HDR Tone Mapping vs. Exposure Fusion (What’s the Difference and Does it Matter?)
One of the oldest challenges in photography is to capture important details in both highlight and shadow areas. Unfortunately, film or digital cameras can only record a finite range of brightness. The introduction of High Dynamic Range (HDR) software in recent years has become a popular way of dealing with this challenge. In addition, options within most programs also offer stylized outcomes. These typically have more saturated colors, higher levels of contrast and extraordinary renderings of details in shadow and highlight areas. Such treatments, with names like “painterly,” “grunge,” “surreal” and “artistic,” are often collectively referred to as having “the HDR look.”
The HDR process begins by taking a range of different “source “exposures so that important shadow and/or highlight are captured with details. All this data, however, represents a brightness range too large to display on a monitor or be used by a printer. HDR software then processes this HDR data into a low dynamic range (LDR) file suitable for display and printing. The common mechanism used is the tone mapping process, which is also the main player in producing the various HDR looks.
I have seen many obviously tone mapped images that are quite striking and highly original in the interpretation of different subjects. But very often I will want to render a wide dynamic range scene with realistic colors and contrast levels as well as having important details survive in shadow and highlight areas. As a result, I will tend to avoid most tone mapping options and use software offering the Exposure Fusion (EF) method.
The term, “Exposure Fusion” was used by Tom Mertens and others in a 2007 scientific paper to describe a method of building a final image pixel by pixel from the source exposures. (Mertens et al 2007, Exposure Fusion: A Simple and Practical Alternative to High Dynamic Range Photography). This pixel selection is based on the most appropriate exposure values as determined by the software’s algorithms. ER processing does not require a tone mapping stage so the result is a wide dynamic range without any hint of the HDR look. Admittedly, many photographers will find such “straight” results as rather tame especially with all the interest today in more intense HDR tone mapped images. Nevertheless, I find EF processed images (or “toned down” tone mapped images) are a better fit for my particular photographic style.
Source Images: Three source images were taken of a construction site using the equivalent of two f/stops apart by changing shutter speeds on a tripod mounted camera. This exposure range captured important details in highlight and shadow areas. All of the following software processed images were then done using default settings. Note: These results are not meant as an absolute evaluation of the specific software programs but rather to present some idea of the range of results. The reader is encouraged to test software with demo versions to see how much the default results can be altered.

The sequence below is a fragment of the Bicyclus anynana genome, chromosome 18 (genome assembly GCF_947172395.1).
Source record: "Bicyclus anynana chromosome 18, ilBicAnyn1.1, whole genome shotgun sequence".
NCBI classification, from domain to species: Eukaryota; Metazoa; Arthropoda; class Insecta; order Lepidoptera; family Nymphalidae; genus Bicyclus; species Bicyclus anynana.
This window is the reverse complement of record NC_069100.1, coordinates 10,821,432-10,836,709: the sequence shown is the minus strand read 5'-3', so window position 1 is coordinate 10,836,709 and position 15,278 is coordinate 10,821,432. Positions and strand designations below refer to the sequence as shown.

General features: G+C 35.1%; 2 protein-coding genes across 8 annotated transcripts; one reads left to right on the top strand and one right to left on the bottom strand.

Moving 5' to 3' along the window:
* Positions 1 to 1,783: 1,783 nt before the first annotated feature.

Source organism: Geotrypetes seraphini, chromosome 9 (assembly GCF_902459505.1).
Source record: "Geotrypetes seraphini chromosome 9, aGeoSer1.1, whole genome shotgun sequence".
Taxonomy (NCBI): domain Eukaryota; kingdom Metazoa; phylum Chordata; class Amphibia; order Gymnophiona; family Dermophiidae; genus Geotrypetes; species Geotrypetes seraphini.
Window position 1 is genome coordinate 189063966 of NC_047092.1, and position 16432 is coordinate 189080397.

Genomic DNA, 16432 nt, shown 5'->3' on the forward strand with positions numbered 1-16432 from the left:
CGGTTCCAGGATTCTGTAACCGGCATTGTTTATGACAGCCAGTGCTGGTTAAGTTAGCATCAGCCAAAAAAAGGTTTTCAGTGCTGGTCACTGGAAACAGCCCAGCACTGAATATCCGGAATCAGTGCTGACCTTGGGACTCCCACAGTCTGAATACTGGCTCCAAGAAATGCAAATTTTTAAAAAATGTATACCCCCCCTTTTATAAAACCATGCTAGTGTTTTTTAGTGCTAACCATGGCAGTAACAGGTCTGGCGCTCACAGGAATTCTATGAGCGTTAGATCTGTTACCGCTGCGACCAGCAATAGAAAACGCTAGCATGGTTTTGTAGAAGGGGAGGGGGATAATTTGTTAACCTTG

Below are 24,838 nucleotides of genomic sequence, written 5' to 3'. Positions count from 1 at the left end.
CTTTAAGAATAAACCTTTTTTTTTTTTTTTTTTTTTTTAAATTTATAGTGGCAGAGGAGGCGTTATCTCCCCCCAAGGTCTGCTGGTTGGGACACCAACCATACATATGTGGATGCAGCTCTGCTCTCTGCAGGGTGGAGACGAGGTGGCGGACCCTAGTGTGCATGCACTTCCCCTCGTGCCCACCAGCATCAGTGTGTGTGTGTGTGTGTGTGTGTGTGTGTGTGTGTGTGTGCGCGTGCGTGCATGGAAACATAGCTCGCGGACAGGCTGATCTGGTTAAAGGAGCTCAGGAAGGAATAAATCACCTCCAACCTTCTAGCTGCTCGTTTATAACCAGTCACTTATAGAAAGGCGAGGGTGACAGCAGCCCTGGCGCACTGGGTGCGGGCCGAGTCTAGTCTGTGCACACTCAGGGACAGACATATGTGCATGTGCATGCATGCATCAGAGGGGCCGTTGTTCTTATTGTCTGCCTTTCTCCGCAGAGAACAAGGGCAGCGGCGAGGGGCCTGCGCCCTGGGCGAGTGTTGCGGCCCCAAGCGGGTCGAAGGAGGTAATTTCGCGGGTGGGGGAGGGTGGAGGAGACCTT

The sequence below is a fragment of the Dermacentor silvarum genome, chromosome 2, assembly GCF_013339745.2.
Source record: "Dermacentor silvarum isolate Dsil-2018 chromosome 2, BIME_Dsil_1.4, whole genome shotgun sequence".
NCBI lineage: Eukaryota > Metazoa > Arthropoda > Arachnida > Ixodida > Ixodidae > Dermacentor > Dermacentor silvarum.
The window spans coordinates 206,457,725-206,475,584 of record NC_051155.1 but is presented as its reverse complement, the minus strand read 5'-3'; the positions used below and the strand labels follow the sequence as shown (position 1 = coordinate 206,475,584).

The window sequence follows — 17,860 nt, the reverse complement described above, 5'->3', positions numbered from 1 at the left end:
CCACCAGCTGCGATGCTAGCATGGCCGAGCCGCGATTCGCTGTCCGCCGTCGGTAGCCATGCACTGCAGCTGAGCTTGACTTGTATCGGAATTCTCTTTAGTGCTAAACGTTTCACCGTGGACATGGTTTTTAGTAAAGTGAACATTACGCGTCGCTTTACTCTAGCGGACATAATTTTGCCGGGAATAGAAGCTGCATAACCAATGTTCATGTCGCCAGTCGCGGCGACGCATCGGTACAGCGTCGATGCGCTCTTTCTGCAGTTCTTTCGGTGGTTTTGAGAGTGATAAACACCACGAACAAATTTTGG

Results: (1) This image was produced with Bracketeer, a photo utility that does not use tone mapping but rather infusion methods. (http://www.pangeasoft.net/pano/index.html). I particularly like the subtle rendering of shadow details and the way it preserves the colors from the source images. (2) Slightly more saturation and contrast was produced with the “Exposure Fusion” choice in Photomatix Pro (www.hdrsoft.com). This software is very popular for its tone mapping options. (3) The HDR “Realistic” tone mapping choice in HDR Efex Pro software gave results very close to Brackeeter but with more saturation and some color shift compared to the source images (www.niksoftware.com). (4) Stronger levels of saturation and contrast are more prevalent in the “Default” HDR tone mapping setting for Photomatix while the remaining two images, (5) “Artistic Structurized” from HDR Efex Pro and, (6) “Painterly 2” from Photomatix illustrate the most dramatic tone mapping effects.
A search of the web using the term, “Exposure Fusion,” and “HDR Software” will turn up other programs that you can evaluate based on your needs and preferences. A more complete treatment of the techniques for capturing scenes with wide dynamic ranges can be found in Chapter 3, “High Dynamic Range and Exposure Fusion Photography,” in the book, Advanced Imaging, by Joseph Meehan.